Patrick Soon-Shiong Is No Longer the Richest Person in L.A. — and That's Not the Worst of It

Patrick Soon-Shiong has taken to defending himself on Twitter.
Patrick Soon-Shiong has taken to defending himself on Twitter.

Patrick Soon-Shiong is having one bad year.

It wasn't so long ago that the South Africa–born doctor was the richest man in Los Angeles, valued at nearly $13 billion by Forbes. It wasn't so long ago that the same Forbes magazine was asking: "Can Patrick Soon-Shiong, the World's Richest Doctor, Fix Health Care?" (proving once again that the answer to any headline asking a question is a firm "No"). And it wasn't so long ago — June 2016, in fact — that the good doctor's health care technology startup, NantHealth, went public, its shares surging nearly 33 percent in value on their first day on the market.

The surgeon, inventor and part-owner of the Los Angeles Lakers was riding high in the heady days of 2016, so high that he felt emboldened to buy a significant share of a little newspaper company called Tribune Publishing, soon to be renamed tronc, which owns the Los Angeles Times. Soon-Shiong even dined with President-elect Donald Trump at a New Jersey country club, discussing, according to Trump's transition team, “innovation in the area of medicine and national medical priorities that need to be addressed in our country.” There was some suggestion that Soon-Shiong was in line (or perhaps just putting himself up) for a position in the Trump administration.

Then 2017 happened, and everything went to hell.

In January, the health news website STAT (founded by the Boston Globe owner John Henry) published a story attacking Soon-Shiong's "Cancer Moonshot 2020" campaign — an effort to cure cancer — as all hype and no results. According to the story:

At its core, the initiative appears to be an elaborate marketing tool for Soon-Shiong — a way to promote his pricy new cancer diagnostic tool at a time when he badly needs a business success, as his publicly traded companies are losing tens of millions per quarter. STAT also found several instances of inflated claims, with the moonshot team taking credit for progress that doesn’t appear to be real.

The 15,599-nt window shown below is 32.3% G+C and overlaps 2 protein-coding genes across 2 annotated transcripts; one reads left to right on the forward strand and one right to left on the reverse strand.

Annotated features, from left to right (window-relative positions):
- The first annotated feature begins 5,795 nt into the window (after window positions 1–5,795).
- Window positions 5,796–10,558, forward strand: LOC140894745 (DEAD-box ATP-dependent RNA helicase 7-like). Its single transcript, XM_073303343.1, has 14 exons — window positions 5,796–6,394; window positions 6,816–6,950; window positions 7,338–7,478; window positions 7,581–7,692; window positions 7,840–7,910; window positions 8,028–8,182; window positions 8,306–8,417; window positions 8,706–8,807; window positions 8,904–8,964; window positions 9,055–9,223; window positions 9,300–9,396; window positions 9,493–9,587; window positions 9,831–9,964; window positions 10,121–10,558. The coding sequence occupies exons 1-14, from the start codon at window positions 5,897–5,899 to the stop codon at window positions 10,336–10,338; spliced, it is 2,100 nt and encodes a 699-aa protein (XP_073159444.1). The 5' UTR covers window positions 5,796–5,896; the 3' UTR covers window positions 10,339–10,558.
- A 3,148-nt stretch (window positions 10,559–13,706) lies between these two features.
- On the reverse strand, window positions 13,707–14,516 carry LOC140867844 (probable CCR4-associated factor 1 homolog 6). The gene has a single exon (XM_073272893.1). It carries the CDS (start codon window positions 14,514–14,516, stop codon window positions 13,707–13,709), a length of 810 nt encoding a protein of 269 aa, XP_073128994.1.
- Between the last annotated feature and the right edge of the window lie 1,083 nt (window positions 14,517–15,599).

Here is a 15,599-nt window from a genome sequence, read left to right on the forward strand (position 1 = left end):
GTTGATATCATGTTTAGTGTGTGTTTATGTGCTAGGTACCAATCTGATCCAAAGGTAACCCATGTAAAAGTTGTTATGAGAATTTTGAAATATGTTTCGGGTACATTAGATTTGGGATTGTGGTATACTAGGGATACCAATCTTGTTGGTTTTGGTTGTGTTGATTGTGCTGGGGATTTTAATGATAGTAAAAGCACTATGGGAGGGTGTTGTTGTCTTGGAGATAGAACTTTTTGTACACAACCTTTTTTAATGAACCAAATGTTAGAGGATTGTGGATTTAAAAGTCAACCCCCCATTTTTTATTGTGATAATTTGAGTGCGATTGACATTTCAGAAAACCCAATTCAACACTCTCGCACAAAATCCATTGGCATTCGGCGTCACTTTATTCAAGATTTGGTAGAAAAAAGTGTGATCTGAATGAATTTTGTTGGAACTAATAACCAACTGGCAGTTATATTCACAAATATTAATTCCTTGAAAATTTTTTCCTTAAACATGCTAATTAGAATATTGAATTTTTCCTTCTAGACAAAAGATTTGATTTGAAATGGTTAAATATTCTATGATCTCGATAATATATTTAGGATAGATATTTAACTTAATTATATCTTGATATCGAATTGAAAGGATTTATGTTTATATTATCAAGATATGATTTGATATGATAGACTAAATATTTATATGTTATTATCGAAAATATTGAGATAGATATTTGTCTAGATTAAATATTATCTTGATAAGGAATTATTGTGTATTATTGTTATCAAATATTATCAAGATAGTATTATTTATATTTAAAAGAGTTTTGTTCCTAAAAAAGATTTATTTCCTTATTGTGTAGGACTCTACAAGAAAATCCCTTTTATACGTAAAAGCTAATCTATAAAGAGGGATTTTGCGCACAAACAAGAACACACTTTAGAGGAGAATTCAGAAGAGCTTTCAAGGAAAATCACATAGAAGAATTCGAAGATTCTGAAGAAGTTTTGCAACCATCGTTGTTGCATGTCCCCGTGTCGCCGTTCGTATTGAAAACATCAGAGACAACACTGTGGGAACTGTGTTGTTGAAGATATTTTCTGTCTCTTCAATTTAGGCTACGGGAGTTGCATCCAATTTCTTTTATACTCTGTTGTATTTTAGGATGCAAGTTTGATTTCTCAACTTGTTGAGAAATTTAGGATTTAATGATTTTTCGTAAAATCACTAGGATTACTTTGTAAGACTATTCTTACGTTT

Then in March, STAT ran another story, about a $12 million donation Soon-Shiong had given to the University of Utah, $10 million of which was steered back into companies owned by Soon-Shiong. Speaking to the Los Angeles Times, Soon-Shiong called the report "maliciously false." But that didn't stop the NantHealth stock from plummeting all the way down to just over $4 a share — less than half what it was at the start of the year, and less than a quarter what it was at its initial public offering.

The nosediving stock is one reason that Soon-Shiong, according to Forbes, is now worth "only" $8.6 billion, and has been overtaken by Elon Musk as the richest Angeleno.

Last weekend, Politico delivered a broadside. Building on STAT's reporting, the D.C.-based news site accused Soon-Shiong of using his nonprofit research foundation, NantHealth Foundation, to steer money back into his for-profit companies. According to the investigation:

Of the nearly $59.6 million in foundation expenditures between its founding in 2010 and 2015, the most recent year for which records are available, over 70 percent have gone to Soon-Shiong–affiliated not-for-profits and for-profits, along with entities that do business with his for-profit firms.

Among the many suspicious dealings detailed by Politico was a building in Culver City that Soon-Shiong's foundation received as a private donation, which it then sold to Soon-Shiong's company for $6.07 million in 2012 — even though the same building had been sold, in 2006, for $13.3 million. The building is now home to at least 23 Soon-Shiong–owned companies.

A spokesman for Dr. Soon-Shiong tells L.A. Weekly: "The Politico article has numerous inaccuracies and misleading statements." When asked for an example, the spokesman said, "We’re not gonna go point by point on this."

If the allegations in Politico are true, it's unclear how much trouble Soon-Shiong would be in.

"We have a lot of yellow flags here, based on information available," says Lloyd Mayer, a law professor at Notre Dame who specializes in legal issues facing nonprofits. "It’s not obvious that there are any red flags. I don't see anything here that suggests a basis for a criminal investigation or charges. At most, the foundation violated federal tax rules, which could result in federal excise taxes or loss of tax-exempt status."

The story is, however, yet another headache for Soon-Shiong, who is currently locked in a battle with tronc chairman Michael Ferro over the ownership of the company and the Los Angeles Times , and who is facing a lawsuit over the University of Utah deal.

"Clearly, he’s a brilliant guy who’s achieved amazing things," says USC journalism professor Gabriel Kahn. "But he’s picked all these fights, and they are all coming back to haunt him. He’s putting out fires left and right. At the very least, it’s a huge distraction. At worst, one of these brush fires leads to a conflagration."

The good doctor, meanwhile, has taken to defending himself on Twitter. 


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